25 June 2009 in Business Mirror
Global Biomass signs supply contracts in RP
RENEWABLE-energy firm Global Biomass Plc. Corp. (GBC) said on Thursday it has signed three 25-year biomass supply contracts.
In a statement, GBC said the 25-year contract will generate P9 billion in direct and indirect economic benefits to the host communities.
GBC said it signed supply contracts with Green Power Panay Philippines Inc., Green Power Nueva Ecija Philippines Inc. and Green Power Pangasinan Philippine Inc.
Each of the companies that have signed the contract with GBC is developing a 15-megawatt (MW) biomass power plant in their respective locations.
The supply contract will provide biomass that is derived from farm waste, such as corn and rice straw, sugar-cane waste and other agricultural residues.
GBC said these waste materials are being burned in the field or left to rot causing methane, a greenhouse gas that significantly contributes toward climate change.
The effects of climate change are widely held responsible for the increasing severity of global weather patterns that are adversely affecting the Philippine archipelago as evidenced by the devastation caused Typhoon Frank in 2008.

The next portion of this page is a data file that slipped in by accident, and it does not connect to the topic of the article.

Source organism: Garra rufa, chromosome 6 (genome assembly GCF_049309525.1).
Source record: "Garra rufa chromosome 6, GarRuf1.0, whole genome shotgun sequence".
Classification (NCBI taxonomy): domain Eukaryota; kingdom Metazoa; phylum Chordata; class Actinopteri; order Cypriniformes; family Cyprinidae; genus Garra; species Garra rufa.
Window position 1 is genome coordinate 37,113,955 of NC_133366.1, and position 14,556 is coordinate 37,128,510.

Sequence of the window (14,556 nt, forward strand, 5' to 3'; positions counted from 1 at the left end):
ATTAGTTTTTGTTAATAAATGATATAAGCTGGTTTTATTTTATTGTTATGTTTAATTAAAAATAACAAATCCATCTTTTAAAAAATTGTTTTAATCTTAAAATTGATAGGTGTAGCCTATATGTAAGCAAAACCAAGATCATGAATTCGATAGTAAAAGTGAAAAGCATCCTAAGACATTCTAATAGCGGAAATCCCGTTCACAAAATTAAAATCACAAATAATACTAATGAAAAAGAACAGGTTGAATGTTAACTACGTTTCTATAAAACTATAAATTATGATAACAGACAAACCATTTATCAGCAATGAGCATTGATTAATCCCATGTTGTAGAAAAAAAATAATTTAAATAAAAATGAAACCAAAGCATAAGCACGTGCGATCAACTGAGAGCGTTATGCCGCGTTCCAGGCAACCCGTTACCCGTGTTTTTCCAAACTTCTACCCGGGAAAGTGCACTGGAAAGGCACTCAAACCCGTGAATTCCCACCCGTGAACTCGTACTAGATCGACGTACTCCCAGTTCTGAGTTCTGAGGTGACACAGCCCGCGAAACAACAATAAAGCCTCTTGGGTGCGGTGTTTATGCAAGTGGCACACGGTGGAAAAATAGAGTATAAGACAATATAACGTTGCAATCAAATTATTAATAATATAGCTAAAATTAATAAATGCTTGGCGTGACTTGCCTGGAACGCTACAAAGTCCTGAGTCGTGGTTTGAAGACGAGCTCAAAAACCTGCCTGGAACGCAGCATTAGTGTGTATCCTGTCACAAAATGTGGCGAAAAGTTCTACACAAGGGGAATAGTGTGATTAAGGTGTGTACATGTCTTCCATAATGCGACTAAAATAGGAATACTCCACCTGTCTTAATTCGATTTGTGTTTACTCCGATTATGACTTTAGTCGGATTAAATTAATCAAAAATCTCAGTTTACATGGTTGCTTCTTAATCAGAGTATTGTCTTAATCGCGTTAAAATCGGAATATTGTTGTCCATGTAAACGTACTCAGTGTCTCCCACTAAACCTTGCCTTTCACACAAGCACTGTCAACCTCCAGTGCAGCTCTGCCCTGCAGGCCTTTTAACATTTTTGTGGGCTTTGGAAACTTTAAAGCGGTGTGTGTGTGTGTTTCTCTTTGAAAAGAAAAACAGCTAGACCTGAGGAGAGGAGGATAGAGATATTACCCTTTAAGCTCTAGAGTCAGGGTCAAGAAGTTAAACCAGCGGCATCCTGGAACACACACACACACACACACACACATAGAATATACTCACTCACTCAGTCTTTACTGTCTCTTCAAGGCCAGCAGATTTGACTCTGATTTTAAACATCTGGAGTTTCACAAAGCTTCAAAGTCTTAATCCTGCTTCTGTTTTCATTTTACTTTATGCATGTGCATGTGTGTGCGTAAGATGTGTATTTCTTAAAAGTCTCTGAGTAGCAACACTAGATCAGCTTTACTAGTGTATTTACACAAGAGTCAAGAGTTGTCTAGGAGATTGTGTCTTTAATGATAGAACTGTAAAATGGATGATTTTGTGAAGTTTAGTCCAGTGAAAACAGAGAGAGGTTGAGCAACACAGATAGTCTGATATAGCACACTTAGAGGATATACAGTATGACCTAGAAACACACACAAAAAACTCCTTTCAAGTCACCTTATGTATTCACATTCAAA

“The injection of cash into the local community over the 25-year life of each biomass supply contract can be as much as or even exceed P9 billion through biomass and ancillary services supply such as transport, storage and biomass fuel preparation,” Gordon Thomson, GBC chief financial officer, said.
He added that the injection of cash is what will exactly happen at the municipality of Mina in Iloilo, where Green Power Panay has based its 15-megawatt biomass power plant.
The biomass plant has 25-year electricity supply contracts with “A” rated electric cooperatives Ileco 1 and Ileco 2 in Iloilo.
Thomson said the local communities will benefit tremendously from this project and receive income from GBC’s purchase of biomass fuel while receiving clean, renewable, cost-efficient energy from the power plant’s operation.
“It is very encouraging that the Philippine government, and especially the Department of Energy and Department of Agriculture are reacting quickly and positively to support renewable-energy projects that address climate change while helping our farming communities,” Maribeth de Montaigne, GBC director for social programs and poverty alleviation, said.
Everyone must work together to deliver programs that bring renewable energy to the Philippines and, at the same, time delivering measurable, positive impact to poorer, developing communities, according to de Montaigne.
“Such projects have the potential to uplift lives while providing tangible, solid opportunities. Filipinos are hard-working, innovative and entrepreneurial. They just need to be presented the opportunity to use their skills and to be treated fairly,” de Montaigne added.